The explosion of clinical data provides an exciting new opportunity to use machine learning to discover new and impactful clinical information. Among the questions that can be addressed are establishing the value of treatments and interventions in heterogeneous patient populations, creating risk stratification for clinical endpoints, and investigating the benefit of specific practices or behaviors. However, there are many challenges to overcome. First, clinical data are noisy, sparse, and irregularly sampled. Second, many clinical endpoints (e.g., the time of disease onset) are ambiguous, resulting in ill-defined prediction targets.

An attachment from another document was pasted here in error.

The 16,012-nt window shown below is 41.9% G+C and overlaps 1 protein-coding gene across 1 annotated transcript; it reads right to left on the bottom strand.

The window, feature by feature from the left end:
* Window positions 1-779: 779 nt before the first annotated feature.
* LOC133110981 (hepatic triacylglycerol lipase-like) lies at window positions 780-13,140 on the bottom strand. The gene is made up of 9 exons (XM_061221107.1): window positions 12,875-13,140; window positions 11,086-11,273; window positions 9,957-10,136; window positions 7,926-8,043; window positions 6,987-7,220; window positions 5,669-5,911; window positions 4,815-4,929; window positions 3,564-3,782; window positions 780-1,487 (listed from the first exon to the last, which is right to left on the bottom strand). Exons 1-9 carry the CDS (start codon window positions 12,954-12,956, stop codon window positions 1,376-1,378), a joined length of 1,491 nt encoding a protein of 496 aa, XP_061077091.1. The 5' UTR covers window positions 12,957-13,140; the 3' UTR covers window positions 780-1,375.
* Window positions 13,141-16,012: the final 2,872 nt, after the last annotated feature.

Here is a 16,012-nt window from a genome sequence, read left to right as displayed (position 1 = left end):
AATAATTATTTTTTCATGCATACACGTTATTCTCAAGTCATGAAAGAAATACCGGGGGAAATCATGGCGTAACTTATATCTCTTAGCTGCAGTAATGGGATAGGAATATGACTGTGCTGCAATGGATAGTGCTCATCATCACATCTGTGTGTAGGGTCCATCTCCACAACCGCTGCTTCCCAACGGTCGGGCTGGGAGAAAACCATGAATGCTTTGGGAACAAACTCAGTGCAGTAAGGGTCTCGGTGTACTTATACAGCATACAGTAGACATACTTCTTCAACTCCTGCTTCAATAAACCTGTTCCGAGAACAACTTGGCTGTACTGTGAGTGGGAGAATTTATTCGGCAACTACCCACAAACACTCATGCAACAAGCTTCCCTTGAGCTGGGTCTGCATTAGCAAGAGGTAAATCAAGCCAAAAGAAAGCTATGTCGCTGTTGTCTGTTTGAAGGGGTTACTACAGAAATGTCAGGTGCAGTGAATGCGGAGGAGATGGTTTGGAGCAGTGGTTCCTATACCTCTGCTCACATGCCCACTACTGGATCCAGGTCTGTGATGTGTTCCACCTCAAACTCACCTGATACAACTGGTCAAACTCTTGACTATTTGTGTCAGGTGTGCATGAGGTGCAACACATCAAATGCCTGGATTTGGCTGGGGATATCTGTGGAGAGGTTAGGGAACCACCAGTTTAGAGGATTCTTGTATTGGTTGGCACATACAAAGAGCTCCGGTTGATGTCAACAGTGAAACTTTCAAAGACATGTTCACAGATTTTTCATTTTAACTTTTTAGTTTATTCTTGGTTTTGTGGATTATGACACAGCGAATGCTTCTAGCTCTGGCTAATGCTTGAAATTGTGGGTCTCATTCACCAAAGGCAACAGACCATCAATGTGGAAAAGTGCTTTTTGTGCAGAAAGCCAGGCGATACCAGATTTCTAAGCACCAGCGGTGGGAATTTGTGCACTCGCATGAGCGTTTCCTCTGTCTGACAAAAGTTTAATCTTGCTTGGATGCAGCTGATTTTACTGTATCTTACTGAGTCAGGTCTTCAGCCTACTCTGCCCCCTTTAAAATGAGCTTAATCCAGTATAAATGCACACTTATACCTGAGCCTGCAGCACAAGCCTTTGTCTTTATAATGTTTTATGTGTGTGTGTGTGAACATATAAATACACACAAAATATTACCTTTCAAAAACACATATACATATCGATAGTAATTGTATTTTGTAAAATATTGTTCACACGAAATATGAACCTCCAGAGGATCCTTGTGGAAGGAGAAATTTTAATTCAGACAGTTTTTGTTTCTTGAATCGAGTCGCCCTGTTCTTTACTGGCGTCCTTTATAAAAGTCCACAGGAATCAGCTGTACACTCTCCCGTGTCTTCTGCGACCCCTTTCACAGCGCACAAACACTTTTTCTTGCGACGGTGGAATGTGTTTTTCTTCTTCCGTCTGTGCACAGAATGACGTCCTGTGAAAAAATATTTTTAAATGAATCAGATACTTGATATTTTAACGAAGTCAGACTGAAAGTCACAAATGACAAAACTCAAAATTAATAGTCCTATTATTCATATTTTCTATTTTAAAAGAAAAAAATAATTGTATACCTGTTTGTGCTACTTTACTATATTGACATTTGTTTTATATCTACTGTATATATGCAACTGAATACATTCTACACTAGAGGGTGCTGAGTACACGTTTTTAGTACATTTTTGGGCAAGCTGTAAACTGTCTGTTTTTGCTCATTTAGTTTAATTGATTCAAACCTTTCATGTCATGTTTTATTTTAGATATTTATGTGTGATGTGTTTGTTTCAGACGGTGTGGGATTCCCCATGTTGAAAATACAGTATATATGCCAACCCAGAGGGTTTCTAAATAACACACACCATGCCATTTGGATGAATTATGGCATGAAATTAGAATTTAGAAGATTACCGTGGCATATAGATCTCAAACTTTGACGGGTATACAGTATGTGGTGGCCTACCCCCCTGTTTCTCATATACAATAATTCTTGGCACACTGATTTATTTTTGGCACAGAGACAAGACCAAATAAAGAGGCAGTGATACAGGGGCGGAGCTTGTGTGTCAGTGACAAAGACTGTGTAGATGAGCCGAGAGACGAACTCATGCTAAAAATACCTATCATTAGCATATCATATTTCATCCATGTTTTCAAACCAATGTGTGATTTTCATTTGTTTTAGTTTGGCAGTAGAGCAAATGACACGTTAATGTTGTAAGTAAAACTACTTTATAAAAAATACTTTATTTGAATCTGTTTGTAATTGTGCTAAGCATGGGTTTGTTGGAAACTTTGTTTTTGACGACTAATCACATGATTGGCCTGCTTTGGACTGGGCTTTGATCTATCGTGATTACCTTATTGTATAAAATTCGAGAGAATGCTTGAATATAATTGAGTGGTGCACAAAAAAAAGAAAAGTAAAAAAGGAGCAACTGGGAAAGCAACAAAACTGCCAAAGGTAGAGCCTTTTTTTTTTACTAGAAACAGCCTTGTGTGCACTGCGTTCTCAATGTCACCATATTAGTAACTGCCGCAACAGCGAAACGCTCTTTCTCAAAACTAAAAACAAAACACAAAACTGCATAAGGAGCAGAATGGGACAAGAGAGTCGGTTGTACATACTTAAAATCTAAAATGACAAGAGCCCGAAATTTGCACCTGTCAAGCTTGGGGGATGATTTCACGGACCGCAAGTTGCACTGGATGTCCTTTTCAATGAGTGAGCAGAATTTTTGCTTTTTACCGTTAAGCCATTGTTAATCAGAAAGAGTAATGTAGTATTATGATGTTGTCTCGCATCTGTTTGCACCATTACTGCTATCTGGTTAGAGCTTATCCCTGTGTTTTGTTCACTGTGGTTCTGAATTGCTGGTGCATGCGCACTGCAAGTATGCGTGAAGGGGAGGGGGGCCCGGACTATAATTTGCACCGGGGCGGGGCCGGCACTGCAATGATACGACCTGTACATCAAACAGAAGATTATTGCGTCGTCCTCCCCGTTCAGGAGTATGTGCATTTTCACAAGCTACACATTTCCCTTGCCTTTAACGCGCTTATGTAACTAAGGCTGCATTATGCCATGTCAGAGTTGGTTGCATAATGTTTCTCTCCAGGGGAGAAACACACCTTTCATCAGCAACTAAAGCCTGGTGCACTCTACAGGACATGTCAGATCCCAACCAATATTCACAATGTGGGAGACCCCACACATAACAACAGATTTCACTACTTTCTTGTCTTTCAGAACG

In this talk, I will discuss the need for practical, evidence-based medicine, and the challenges of creating multi-modal representations for prediction targets varying both spatially and temporally. I will present recent work that addresses the learning good representations across clinical applications that deal with missing and noisy data. I will discuss work using the electronic medical records for over 30,000 intensive care patients from the MIMIC-III dataset to predict both mortality and clinical interventions, as well as work from a non-clinical setting that uses non-invasive wearable data to detect harmful voice patterns, and the presence of pathological physiology. To our knowledge, classification results on these task are better than those of previous work. Moreover, the learned representations hold intuitive meaning - as topics inferred from narrative notes, and as latent autoregressive states over vital signs. The learned representations capture higher-level structure and dependencies between multi-modal time series data and multiple time-varying targets.